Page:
- I make sure we have fun markers to color in countries, rivers or deserts.
- Some days we use tracing paper to trace each country or continent. Kids love tracing things!
- Using a cork board, we use pins to show a place, mark a city, or just outline the country and rivers.
Map Aids has made our geography so simple, but has helped our children make great connections as they are studying history. If you want to get a sample of one of our maps, download a world and continents map!
Get a coupon for 20% off Map Aids or Evaluations until October 31st!
As parents, we are constantly hearing about how we want to create a culture of reading in our families. Someone talks about the magical time he has reading to his children while snuggled into bed, or the two hours she spend reading to her little one. I think, “I would love to have that culture, but I would fall asleep reading in bed, and there is no way my little one is going to sit still longer than 30 minutes!”
A culture of reading can feel like a vague notion that seems too hard to achieve. But, then I started to realize what everyone truly means when they talk about a culture of reading. A culture of reading means that learning is valued by parents. It also means that we fill our home with learning materials, including lots of wonderful books. If we as parents value learning and provide the materials that make learning possible, then we will be able to create that culture, no matter how well anyone sits still!
Here are some of the things that we done used to incorporate a culture of reading in our home.
Choose Good Books
I interacted with a wonderful mom one convention who wanted to buy Primer because although her daughter was still young, she wanted to use Primer as a book list. She said that since she was going to read aloud anyway, she wanted to be able to have excellent recommendations on hand that would be well-written and beautiful read alouds. I admired that foresight and wished I had thought of that idea when my girls were little! It would have saved me a lot of worry about finding high quality books at the library when they were little, and I may have escaped the hundreds of times I had to read Llama Llama Red Pajama!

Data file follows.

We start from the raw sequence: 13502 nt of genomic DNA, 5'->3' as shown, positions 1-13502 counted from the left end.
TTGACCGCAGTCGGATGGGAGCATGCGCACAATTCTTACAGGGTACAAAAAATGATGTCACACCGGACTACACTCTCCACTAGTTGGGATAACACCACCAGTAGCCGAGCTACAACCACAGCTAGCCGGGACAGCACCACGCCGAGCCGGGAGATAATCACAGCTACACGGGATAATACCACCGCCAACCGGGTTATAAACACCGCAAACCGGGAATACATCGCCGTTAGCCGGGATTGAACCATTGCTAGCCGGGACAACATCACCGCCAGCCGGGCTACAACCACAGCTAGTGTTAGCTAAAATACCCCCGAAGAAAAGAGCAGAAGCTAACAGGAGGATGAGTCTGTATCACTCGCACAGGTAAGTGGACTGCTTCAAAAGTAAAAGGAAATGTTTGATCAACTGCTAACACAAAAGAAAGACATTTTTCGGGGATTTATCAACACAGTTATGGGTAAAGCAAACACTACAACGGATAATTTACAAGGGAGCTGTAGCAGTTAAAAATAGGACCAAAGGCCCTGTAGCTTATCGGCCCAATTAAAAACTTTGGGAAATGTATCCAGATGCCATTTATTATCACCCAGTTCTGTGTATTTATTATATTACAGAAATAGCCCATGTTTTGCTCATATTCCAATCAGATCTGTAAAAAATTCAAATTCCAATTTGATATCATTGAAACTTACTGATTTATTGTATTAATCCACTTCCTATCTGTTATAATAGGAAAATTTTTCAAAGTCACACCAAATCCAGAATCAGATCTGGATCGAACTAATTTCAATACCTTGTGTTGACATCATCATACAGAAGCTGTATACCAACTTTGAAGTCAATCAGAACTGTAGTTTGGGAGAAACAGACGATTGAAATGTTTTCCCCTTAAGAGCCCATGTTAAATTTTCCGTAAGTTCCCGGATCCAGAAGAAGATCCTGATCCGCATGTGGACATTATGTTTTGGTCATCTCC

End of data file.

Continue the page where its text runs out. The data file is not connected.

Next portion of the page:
Tapestry provides so many wonderful book choices. If you are looking for a simple booklist, we have a curated list for you! These books include many classics and have also introduced our family to some new favorites. We suggest read alouds to go along with your week of study, but I have also heard of many families who take one of the literature selections and use that for a read aloud.
On top of high quality classics that we enjoy as a family, we also have some family favorites. Most will never reach great intellectual heights, but we delight in the humor of Jeeves and Wooster, and the silliness of the comics of Asterix and Obelix. We have giggled at the antics of Bruno and Boots in This Can’t be happening at Macdonald Hall, and enjoyed the adventures of Curious George. All of these books have helped to bring our family together.
Make time to read to yourself
Your kids will imitate what you do. I realized this one day when my daughter asked me to help her find Pride and Prejudice by Jane Austen on an audiobook. I love Jane Austen, and Pride and Prejudice is my favorite of her books. I have a habit of reading short parts of favorite books during lunch, and I tend to re-read that book over and over again. I never thought much about it but it made an impression on my daughter. She decided that if I liked it that much then she wanted to listen to it too. When I model reading it not only helps me develop more interests, it also encourages my kids to read books as well.
Read aloud as a family
My husband excels at including reading in our family time. He will pick up a book that he thinks the girls will like and starts to read a chapter aloud. Soon they are immersed in the book and beg for more chapters every night. But, even when they are fascinated by the story, there are still interruptions. So, we set our expectations low and know that we will need to stop reading to answer a question. A common statement is, “Daddy, pause it!” when the four year old needs to make a rapid dash to the bathroom, but doesn’t want to miss any of the story. We also encourage quiet hands-on activities, like coloring or Legos, during this time. Somehow, when the girls are doing something with their hands, they focus on the story better.